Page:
... the best of Magris' compositions and arrangements from his 25-years long international career performed by a 43-piece super big band

From the liner notes by Ed Blanco:...The classic big band performance captured on this disc is reminiscent of the kind of music you hear from today’s contemporary large orchestras like the renowned 50-piece Netherland’s Metropole Orchestra or the sounds once produced by such big bands like Woody Herman’s Thundering Herds or the legendary Stan Kenton Orchestra’s of the past. BBRS Director Marco Pasetto has done a magnificent job in developing a relatively young musical organization into a mature jazz oriented ensemble that can hang with the best orchestras in the world. Pianist Roberto Magris demonstrates once again why he is considered among the elite jazz artists of our time. He plays the piano with intensity, feeling and heart-felt passion leaving his all on the keys and his soul in the music. His compositions are creative and his arrangements are fresh and dynamic—all coming together to help deliver a restless and resounding big band musical experience you will not soon forget.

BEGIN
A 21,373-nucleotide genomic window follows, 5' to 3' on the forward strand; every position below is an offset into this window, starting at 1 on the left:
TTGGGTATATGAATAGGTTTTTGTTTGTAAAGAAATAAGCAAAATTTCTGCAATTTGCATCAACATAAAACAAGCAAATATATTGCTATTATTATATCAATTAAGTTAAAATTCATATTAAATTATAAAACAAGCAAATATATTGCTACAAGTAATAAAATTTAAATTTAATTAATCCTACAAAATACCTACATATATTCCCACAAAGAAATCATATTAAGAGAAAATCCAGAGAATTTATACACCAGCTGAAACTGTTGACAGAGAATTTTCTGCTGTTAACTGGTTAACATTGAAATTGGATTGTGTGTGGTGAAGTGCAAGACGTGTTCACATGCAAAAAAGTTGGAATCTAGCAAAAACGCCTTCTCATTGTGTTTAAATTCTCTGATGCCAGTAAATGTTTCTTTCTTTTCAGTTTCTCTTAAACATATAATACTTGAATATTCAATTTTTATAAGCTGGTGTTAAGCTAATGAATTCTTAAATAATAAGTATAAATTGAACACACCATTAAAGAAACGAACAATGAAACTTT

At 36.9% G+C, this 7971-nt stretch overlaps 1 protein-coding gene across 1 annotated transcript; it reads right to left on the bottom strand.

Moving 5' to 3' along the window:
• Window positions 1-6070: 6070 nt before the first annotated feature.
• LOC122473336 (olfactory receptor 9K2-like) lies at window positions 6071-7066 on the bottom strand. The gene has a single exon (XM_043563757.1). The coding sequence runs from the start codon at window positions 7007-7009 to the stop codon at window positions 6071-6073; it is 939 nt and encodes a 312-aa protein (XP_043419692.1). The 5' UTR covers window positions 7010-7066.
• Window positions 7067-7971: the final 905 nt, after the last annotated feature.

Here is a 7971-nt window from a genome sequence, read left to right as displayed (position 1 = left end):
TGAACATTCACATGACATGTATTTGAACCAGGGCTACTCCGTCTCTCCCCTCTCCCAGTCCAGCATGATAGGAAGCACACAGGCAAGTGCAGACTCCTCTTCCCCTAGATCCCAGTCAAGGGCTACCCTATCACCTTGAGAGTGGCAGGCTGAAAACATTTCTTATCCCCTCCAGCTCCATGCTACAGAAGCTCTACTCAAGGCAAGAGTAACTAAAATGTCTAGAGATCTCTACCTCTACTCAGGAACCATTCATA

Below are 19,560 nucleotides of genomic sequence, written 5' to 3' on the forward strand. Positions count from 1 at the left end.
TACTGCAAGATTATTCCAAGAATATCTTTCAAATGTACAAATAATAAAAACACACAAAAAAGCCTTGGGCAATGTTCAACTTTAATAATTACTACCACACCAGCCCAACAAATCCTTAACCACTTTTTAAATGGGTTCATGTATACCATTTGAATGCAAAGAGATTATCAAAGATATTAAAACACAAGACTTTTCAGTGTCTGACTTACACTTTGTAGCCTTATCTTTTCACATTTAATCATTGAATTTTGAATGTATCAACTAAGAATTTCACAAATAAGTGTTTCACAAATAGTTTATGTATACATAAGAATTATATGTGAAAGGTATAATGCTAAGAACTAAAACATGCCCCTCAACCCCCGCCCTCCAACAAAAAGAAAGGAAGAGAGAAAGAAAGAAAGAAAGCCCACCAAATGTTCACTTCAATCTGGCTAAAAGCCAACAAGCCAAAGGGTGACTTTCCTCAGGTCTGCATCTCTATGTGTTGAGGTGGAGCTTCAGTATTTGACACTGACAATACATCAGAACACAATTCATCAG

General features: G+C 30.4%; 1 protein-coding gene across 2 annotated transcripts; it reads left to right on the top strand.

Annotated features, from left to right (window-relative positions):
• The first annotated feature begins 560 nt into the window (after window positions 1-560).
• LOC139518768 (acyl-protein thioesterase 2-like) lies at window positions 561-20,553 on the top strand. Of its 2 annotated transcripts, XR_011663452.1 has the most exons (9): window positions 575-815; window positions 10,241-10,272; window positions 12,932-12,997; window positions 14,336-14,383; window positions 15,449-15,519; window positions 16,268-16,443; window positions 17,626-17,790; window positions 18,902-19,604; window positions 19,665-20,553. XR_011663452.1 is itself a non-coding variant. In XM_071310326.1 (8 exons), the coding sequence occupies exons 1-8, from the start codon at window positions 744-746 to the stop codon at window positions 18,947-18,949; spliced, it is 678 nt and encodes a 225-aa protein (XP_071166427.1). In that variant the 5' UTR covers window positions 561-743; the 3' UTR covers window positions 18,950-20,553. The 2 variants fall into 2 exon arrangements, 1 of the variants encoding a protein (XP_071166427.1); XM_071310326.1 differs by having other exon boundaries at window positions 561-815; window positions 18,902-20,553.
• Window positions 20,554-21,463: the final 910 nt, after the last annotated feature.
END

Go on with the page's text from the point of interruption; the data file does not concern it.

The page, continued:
(Ed Blanco is a member of Jazz Jounalist Association and a regular contributor for eJazznews, Jazzreview and All About Jazz, and hosts several jazz radio programs at WDNA 88.9 FM "Serious Jazz" radio station in Miami)

Thanks also to Paul Collins Management

Tuesday, February 17, 2009

The Bellson's No More

Louis Bellson, the world famous jazz drummer who helped establish the footprint for jazz music in America, has died at the age of 84 in Los Angeles.

The jazz musician, composer, arranger, bandleader, and educator is credited with pioneering the use of two bass drums.

Louis Bellson (he reportedly preferred Louie) won the 1940 Slingerland National Gene Krupa drum contest at the age of 17, beating out 40,000 drummers and launching a career that began with the Benny Goodman, Tommy Dorsey, and Harry James big bands.

He became internationally known during the early ’50s for work with Duke Ellington, gaining attention for both his performances and his compositions, which included Skin Deep and the Hawk Talks. He left Ellington’s band to work as musical director for singer Pearl Bailey, whom he wed in 1953. The marriage lasted until Bailey’s death in 1990.